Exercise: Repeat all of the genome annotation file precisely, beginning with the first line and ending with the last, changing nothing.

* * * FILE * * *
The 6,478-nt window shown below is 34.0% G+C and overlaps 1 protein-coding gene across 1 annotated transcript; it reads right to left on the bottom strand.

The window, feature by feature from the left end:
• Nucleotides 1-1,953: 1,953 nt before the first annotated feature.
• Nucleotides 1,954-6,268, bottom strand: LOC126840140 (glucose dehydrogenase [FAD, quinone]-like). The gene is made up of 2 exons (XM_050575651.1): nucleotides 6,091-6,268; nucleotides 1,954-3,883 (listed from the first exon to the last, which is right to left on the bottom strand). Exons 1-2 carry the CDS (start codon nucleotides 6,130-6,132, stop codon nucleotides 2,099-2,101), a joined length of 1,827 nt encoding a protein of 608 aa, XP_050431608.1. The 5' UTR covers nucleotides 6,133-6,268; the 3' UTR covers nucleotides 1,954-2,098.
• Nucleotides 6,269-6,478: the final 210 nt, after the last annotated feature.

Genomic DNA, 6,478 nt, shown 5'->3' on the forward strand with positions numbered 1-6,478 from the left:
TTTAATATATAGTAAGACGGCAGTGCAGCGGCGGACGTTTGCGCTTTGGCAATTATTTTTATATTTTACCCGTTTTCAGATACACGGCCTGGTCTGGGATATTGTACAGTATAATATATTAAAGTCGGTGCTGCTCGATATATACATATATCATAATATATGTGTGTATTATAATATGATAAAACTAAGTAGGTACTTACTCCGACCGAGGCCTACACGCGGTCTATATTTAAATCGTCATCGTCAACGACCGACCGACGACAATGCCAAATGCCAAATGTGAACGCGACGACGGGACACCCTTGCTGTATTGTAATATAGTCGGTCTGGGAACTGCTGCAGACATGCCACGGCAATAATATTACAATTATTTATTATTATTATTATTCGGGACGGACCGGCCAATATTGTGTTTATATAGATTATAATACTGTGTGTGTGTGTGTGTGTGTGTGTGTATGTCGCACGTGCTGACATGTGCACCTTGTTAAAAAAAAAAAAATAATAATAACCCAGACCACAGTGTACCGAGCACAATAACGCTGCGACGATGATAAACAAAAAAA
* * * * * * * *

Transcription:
The 6,478-nt window shown below is 34.0% G+C and overlaps 1 protein-coding gene across 1 annotated transcript; it reads right to left on the bottom strand.

The window, feature by feature from the left end:
• Nucleotides 1-1,953: 1,953 nt before the first annotated feature.
• Nucleotides 1,954-6,268, bottom strand: LOC126840140 (glucose dehydrogenase [FAD, quinone]-like). The gene is made up of 2 exons (XM_050575651.1): nucleotides 6,091-6,268; nucleotides 1,954-3,883 (listed from the first exon to the last, which is right to left on the bottom strand). Exons 1-2 carry the CDS (start codon nucleotides 6,130-6,132, stop codon nucleotides 2,099-2,101), a joined length of 1,827 nt encoding a protein of 608 aa, XP_050431608.1. The 5' UTR covers nucleotides 6,133-6,268; the 3' UTR covers nucleotides 1,954-2,098.
• Nucleotides 6,269-6,478: the final 210 nt, after the last annotated feature.

Genomic DNA, 6,478 nt, shown 5'->3' on the forward strand with positions numbered 1-6,478 from the left:
TTTAATATATAGTAAGACGGCAGTGCAGCGGCGGACGTTTGCGCTTTGGCAATTATTTTTATATTTTACCCGTTTTCAGATACACGGCCTGGTCTGGGATATTGTACAGTATAATATATTAAAGTCGGTGCTGCTCGATATATACATATATCATAATATATGTGTGTATTATAATATGATAAAACTAAGTAGGTACTTACTCCGACCGAGGCCTACACGCGGTCTATATTTAAATCGTCATCGTCAACGACCGACCGACGACAATGCCAAATGCCAAATGTGAACGCGACGACGGGACACCCTTGCTGTATTGTAATATAGTCGGTCTGGGAACTGCTGCAGACATGCCACGGCAATAATATTACAATTATTTATTATTATTATTATTCGGGACGGACCGGCCAATATTGTGTTTATATAGATTATAATACTGTGTGTGTGTGTGTGTGTGTGTGTGTATGTCGCACGTGCTGACATGTGCACCTTGTTAAAAAAAAAAAAATAATAATAACCCAGACCACAGTGTACCGAGCACAATAACGCTGCGACGATGATAAACAAAAAAA